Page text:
Pheasant frenzy

Child-raising and bird-blazing

Posted 12/6/22

“I need to kill something,” my wife said to me as we juggle attempting to clean the house and preparing for work, church and half-a-dozen other family obligations taking place in the next few days.

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Pheasant frenzy

Child-raising and bird-blazing


“I need to kill something,” my wife said to me as we juggle attempting to clean the house and preparing for work, church and half-a-dozen other family obligations taking place in the next few days. 

Like a good and supportive husband, I say, “Not too much longer darlin’.” 

I was referring, as she was aware, to our upcoming Thanksgiving hunt with my father and grandfather. While we always anticipate the hunt, this year it was needed for entirely new reasons. 

To be fair, my wife had been a champ, running around and cleaning the same things over and over behind our two sons. The boys made a sport of not only undoing her work, but also finding new ways to broaden what they saw as a game. I helped in my usual capacity of attempting to distract them from their chaotic inclinations, which allowed the harbinger of hygiene to catch up with our little angels. 

All I can say is, I may need to take her hunting more often.

In any case, the day of the hunt—Thanksgiving morning—came as promised, and the boys were off to their grandmothers, whilst we were off to blow off some gunpowder—I mean steam. Those poor pheasants would never know the good they would do for the stressed-out momma bear that awaited them. 

We arrived at the hunt, donned our orange and loaded our shotguns, prepared to enjoy the peace and tranquility of nature on that sunny calm day. After a brief start to our walk, with the shorthair working just ahead of us, the first opportunity for bloodshed arrived. The dog came to a solid point and we lined up—as per protocol—in the direction the bird would likely fly from, where it was concealed in a dry swath of brush. 

Our guide for the day, my stepmother Trish, kicked out the hen, which promptly turned and flew behind us, causing the whole line to reposition on the spot and take a few unsuccessful cracks at the very lucky escapee.

Glancing over at my wife, I knew this was not a good start to the therapeutic session we had planned, but I squeezed her hand and smiled as we walked to where the next bird would be found.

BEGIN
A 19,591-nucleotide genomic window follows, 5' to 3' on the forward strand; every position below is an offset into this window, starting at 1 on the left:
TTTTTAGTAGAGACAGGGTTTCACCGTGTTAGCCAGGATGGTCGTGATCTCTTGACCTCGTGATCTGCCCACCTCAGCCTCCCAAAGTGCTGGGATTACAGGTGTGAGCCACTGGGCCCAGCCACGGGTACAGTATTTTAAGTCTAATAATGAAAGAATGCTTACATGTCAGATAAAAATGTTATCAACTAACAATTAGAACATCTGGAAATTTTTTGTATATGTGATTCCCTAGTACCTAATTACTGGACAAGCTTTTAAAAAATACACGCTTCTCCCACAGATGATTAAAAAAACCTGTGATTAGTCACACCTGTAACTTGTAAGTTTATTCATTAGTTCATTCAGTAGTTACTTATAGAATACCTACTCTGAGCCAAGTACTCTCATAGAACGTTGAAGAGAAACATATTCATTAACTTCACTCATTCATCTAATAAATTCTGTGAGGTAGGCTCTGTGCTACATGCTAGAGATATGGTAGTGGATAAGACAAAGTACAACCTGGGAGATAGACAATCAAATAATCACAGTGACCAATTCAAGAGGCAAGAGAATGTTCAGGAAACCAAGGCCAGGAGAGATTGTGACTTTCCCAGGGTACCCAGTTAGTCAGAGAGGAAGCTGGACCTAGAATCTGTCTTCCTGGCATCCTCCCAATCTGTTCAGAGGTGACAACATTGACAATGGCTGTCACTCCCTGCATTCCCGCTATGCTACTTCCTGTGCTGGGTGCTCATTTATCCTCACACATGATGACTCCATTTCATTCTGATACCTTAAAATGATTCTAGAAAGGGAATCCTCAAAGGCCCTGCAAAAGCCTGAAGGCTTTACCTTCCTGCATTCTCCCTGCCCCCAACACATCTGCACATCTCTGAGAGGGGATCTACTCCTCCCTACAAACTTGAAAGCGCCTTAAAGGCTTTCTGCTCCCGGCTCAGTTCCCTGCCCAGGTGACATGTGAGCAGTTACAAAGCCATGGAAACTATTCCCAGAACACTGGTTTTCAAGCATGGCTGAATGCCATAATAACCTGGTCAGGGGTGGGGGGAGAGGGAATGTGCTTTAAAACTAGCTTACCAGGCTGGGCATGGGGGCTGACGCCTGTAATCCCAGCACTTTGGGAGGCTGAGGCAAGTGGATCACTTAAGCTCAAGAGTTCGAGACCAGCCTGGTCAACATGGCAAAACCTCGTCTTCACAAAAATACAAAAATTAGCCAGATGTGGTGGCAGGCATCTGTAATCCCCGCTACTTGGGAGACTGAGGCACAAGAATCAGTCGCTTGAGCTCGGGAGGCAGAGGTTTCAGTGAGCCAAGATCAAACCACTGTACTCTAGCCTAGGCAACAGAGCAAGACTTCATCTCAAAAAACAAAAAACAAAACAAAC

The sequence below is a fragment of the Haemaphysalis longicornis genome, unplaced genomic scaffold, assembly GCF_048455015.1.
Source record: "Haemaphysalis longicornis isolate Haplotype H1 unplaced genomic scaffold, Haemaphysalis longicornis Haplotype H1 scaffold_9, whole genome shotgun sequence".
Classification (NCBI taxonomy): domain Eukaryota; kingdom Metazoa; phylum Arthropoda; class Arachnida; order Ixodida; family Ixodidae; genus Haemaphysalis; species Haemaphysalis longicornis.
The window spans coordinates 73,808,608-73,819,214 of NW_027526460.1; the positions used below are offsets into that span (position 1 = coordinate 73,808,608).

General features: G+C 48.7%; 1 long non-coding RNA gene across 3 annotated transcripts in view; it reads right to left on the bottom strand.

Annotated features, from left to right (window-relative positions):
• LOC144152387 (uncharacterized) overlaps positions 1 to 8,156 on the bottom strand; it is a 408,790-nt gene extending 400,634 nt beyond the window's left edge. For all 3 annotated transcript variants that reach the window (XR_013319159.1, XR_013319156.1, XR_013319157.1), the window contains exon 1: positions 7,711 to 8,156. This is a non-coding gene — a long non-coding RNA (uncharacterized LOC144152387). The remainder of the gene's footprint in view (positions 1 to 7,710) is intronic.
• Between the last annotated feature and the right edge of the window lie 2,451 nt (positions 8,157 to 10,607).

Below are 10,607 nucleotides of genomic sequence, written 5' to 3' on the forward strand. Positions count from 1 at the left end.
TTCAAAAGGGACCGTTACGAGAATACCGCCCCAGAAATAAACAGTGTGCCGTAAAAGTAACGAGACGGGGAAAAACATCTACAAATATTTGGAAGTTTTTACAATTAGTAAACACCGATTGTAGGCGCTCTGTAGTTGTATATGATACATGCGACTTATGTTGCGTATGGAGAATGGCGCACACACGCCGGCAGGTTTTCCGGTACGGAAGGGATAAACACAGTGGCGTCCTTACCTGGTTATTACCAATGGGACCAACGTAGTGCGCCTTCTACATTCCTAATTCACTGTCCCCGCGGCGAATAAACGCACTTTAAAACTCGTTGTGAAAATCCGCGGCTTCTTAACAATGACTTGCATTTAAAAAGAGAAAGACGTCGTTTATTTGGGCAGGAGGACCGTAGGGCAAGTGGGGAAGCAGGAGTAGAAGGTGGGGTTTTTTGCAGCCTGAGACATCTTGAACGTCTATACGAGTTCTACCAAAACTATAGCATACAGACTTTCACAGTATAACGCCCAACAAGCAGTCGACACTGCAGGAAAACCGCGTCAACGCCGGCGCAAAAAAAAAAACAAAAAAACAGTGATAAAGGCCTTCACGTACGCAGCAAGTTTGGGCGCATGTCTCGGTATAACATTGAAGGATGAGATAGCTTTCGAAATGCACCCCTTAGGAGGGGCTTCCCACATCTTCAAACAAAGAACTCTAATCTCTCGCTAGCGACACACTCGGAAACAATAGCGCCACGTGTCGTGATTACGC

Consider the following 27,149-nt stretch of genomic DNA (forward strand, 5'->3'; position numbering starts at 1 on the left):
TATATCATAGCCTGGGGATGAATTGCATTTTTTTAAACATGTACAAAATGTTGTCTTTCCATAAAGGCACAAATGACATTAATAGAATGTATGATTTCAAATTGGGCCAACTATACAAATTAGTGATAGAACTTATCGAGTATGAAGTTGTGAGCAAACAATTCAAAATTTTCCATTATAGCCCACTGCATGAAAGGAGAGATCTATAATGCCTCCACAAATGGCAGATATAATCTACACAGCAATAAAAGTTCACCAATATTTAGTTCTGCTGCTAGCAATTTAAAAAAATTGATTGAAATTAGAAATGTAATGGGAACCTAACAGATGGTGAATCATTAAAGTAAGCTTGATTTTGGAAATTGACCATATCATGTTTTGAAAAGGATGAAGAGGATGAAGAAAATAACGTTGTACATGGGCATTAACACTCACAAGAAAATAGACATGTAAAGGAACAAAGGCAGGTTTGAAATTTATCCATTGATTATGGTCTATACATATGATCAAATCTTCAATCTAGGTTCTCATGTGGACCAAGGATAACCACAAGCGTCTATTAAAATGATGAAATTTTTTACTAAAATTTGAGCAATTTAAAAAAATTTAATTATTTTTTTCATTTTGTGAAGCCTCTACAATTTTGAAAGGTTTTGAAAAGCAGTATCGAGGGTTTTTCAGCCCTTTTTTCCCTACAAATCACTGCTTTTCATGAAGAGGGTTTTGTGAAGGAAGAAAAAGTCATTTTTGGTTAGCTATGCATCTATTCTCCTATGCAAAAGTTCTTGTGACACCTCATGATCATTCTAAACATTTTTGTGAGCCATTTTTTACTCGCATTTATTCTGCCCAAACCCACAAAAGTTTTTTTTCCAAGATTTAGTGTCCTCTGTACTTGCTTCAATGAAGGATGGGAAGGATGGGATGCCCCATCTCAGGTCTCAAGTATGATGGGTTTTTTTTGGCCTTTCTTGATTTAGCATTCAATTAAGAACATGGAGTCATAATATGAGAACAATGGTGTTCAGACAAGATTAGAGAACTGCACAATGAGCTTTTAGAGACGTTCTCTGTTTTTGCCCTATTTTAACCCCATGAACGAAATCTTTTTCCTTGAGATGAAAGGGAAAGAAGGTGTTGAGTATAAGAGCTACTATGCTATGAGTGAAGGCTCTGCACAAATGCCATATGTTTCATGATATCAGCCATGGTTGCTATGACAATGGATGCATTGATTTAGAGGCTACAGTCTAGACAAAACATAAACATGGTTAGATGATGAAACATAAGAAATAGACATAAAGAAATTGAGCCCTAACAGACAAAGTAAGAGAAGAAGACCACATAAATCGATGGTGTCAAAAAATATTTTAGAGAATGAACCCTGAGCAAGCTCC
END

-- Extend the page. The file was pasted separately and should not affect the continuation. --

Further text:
A few birds later, as a group our luck began to improve, but my wife had yet to claim one of the shots as her own. 

By now we had reached the bottom of the field, and were about to cross a small stream before heading up the next field. Just at the edge of the water, the dog stopped once more, indicating another bird. 

Chelsea lined up in the very center, behind the dog, ready to take the first shot once it was flushed. 

Trish stirred the grass and spooked the large hen into action. In an eventful flourish, the bird flapped her way straight up my wife’s torso before turning forward, only to fall moments later not 10 feet from the end of Chelsea’s smoking barrel. I could see the excitement wash over her face, knowing there was no mistaking her single-handed victory—she had very clearly been the only one to shoot. 

All in all, we shot all but one of the birds that were set out for the hunt, and we even saved a nice set of tail feathers from a mature cockbird for my son to hang on his wall. We took our family photos and processed the pheasants and a few chukars, saving the breast meat and legs, which mainly went to my grandfather as a special treat for him.

Chelsea and I saved a few just for us, because it’s hard to resist fresh pheasant. We returned to the family dinners and child-chasing that constituted the rest of our day, but we felt much better, having taken the time to be outside and harvest some food while enjoying each other’s company. 

The way out here it’s OK to be a little bloodthirsty. The world has a lot of demands, and they don’t get any easier if you don’t take time to re-center. For many farming families like ours, hunting is a backyard vacation from the day-to-day. Even just a few hours and a short walk by a river can mean the difference between another successful week, or falling asleep face-first in a basket of dirty laundry while the children establish a new world order, screaming and running through the house. 

To those who hunt, good luck with what remains of the deer season. To everyone else, I pray your babysitters are strong and your coffee stronger.

hunting, family, hunting season, pheasant


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